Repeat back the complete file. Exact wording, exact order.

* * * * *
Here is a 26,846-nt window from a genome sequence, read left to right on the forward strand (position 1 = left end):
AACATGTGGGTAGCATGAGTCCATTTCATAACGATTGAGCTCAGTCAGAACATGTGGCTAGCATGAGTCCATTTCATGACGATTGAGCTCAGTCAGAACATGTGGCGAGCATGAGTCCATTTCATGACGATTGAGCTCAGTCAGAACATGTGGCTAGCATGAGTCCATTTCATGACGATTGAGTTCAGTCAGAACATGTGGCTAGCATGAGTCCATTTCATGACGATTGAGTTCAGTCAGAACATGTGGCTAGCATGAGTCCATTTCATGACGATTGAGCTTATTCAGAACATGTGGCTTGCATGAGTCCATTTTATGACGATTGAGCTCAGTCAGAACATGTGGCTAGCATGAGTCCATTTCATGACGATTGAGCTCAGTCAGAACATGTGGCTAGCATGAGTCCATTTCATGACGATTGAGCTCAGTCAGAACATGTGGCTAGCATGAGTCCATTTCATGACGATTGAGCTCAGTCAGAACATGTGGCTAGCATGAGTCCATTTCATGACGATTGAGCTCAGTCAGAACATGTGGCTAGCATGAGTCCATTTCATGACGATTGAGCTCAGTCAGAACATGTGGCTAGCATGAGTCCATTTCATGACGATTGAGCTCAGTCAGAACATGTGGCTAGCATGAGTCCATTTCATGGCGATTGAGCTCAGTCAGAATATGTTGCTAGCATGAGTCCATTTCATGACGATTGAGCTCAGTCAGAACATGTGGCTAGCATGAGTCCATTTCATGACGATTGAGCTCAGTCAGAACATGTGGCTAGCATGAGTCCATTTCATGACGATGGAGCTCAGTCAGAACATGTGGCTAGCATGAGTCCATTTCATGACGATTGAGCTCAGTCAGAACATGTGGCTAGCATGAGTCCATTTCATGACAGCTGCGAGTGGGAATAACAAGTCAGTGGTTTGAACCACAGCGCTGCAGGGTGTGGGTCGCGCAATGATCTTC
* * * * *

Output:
Here is a 26,846-nt window from a genome sequence, read left to right on the forward strand (position 1 = left end):
AACATGTGGGTAGCATGAGTCCATTTCATAACGATTGAGCTCAGTCAGAACATGTGGCTAGCATGAGTCCATTTCATGACGATTGAGCTCAGTCAGAACATGTGGCGAGCATGAGTCCATTTCATGACGATTGAGCTCAGTCAGAACATGTGGCTAGCATGAGTCCATTTCATGACGATTGAGTTCAGTCAGAACATGTGGCTAGCATGAGTCCATTTCATGACGATTGAGTTCAGTCAGAACATGTGGCTAGCATGAGTCCATTTCATGACGATTGAGCTTATTCAGAACATGTGGCTTGCATGAGTCCATTTTATGACGATTGAGCTCAGTCAGAACATGTGGCTAGCATGAGTCCATTTCATGACGATTGAGCTCAGTCAGAACATGTGGCTAGCATGAGTCCATTTCATGACGATTGAGCTCAGTCAGAACATGTGGCTAGCATGAGTCCATTTCATGACGATTGAGCTCAGTCAGAACATGTGGCTAGCATGAGTCCATTTCATGACGATTGAGCTCAGTCAGAACATGTGGCTAGCATGAGTCCATTTCATGACGATTGAGCTCAGTCAGAACATGTGGCTAGCATGAGTCCATTTCATGACGATTGAGCTCAGTCAGAACATGTGGCTAGCATGAGTCCATTTCATGGCGATTGAGCTCAGTCAGAATATGTTGCTAGCATGAGTCCATTTCATGACGATTGAGCTCAGTCAGAACATGTGGCTAGCATGAGTCCATTTCATGACGATTGAGCTCAGTCAGAACATGTGGCTAGCATGAGTCCATTTCATGACGATGGAGCTCAGTCAGAACATGTGGCTAGCATGAGTCCATTTCATGACGATTGAGCTCAGTCAGAACATGTGGCTAGCATGAGTCCATTTCATGACAGCTGCGAGTGGGAATAACAAGTCAGTGGTTTGAACCACAGCGCTGCAGGGTGTGGGTCGCGCAATGATCTTC